|Pearson-provided sonogram of fetus taking ELA exam. Sadly,|
test scores prove the fetus is merely average.
Mr. Fallon explained to reporters how Pearson scientists used nano technology to create tiny number two pencils that can be placed into a woman's uterus. "If you look very closely, you can see that we have been able to provide the fetus with a bubble test and a number two pencil," boasted Fallon while pointing to a sonogram.
Scientists associated with the project agree that the new development is quite a feat. "Shrinking the pencil wasn't too difficult," explains Dr. Michelle Benito. "But creating test booklets and bubble sheets resistant to amniotic fluid, well that took a good deal of effort."
Benito describes the testing process, "Testing materials are injected into the mother's uterus utilizing the same needles employed during amniocentesis. Then we guide the materials into the fetus' hands using probes and prod it to take the exam. We give the unborn about an hour to complete the test and then we suction the materials out through the needle. The only problems we have encountered are fetuses who refuse to take the exam and fetuses who eat the pencils."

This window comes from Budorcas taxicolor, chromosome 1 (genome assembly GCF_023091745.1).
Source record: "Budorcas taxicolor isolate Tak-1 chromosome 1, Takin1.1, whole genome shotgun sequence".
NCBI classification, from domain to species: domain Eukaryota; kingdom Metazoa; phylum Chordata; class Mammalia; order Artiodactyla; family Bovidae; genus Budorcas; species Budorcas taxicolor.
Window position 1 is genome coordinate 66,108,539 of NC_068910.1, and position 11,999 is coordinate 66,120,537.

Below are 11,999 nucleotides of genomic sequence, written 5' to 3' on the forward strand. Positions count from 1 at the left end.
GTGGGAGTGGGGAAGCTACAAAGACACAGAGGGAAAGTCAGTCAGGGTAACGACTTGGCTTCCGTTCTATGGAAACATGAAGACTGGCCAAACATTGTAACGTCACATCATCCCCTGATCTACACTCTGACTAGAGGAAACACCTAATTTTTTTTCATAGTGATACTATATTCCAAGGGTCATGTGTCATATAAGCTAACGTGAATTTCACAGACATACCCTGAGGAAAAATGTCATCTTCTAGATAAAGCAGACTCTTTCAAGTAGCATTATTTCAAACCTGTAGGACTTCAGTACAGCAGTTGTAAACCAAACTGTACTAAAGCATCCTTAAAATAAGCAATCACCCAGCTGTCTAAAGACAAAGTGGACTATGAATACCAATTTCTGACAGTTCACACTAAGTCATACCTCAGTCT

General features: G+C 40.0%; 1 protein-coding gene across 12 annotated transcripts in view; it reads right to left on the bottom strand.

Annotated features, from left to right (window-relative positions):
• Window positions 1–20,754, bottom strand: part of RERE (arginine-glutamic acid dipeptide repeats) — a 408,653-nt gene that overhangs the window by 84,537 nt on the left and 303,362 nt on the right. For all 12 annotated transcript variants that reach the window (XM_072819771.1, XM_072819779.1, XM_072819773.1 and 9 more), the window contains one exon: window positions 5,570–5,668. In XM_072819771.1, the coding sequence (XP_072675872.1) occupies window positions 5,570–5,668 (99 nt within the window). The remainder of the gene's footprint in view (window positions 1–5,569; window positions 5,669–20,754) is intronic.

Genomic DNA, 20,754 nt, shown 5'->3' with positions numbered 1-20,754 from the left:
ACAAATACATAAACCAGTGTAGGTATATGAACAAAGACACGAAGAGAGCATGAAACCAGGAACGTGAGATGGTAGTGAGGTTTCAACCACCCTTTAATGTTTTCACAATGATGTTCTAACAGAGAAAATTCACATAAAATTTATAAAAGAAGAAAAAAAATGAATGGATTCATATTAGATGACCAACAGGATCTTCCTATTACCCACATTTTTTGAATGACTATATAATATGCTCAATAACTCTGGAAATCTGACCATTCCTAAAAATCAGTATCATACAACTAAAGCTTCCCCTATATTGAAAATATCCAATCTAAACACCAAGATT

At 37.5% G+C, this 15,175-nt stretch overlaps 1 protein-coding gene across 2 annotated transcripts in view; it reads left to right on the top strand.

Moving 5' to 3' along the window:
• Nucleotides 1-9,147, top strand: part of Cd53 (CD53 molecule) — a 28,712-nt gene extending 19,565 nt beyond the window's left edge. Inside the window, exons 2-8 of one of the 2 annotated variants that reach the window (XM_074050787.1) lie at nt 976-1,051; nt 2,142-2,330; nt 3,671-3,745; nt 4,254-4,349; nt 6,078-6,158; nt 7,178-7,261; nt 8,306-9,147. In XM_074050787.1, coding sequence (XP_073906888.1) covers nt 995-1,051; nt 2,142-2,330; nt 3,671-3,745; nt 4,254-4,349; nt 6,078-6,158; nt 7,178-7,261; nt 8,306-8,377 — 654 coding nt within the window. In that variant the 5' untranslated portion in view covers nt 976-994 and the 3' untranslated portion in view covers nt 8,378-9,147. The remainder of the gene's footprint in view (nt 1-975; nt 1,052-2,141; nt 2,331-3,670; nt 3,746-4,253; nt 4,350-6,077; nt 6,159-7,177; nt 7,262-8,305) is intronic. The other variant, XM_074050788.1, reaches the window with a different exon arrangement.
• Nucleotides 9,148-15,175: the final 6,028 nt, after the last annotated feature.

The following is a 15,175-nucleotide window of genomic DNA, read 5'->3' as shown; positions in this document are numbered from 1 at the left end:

Asked by one reporter if standardized testing of the unborn was perhaps "ridiculous" Fallon responded irately, "Our philosophy is that you can never test too early or too often. Clients that agree will purchase and implement this product; clients that don't, won't."
When asked to comment on this new Pearson initiative, American Federation of Teachers President Randi Weingarten responded with a question of her own, "Can we finally agree that testing is out of control?"
Interested in how we came to write this? Read the Jason Standford: Cashing in on Pre-K Testing, Connecticut Adds New Tests for Kindergarten, 1 and 2 Grades as well as comments associated with piece. Also Florida Gets Tough on 5-Year-Olds.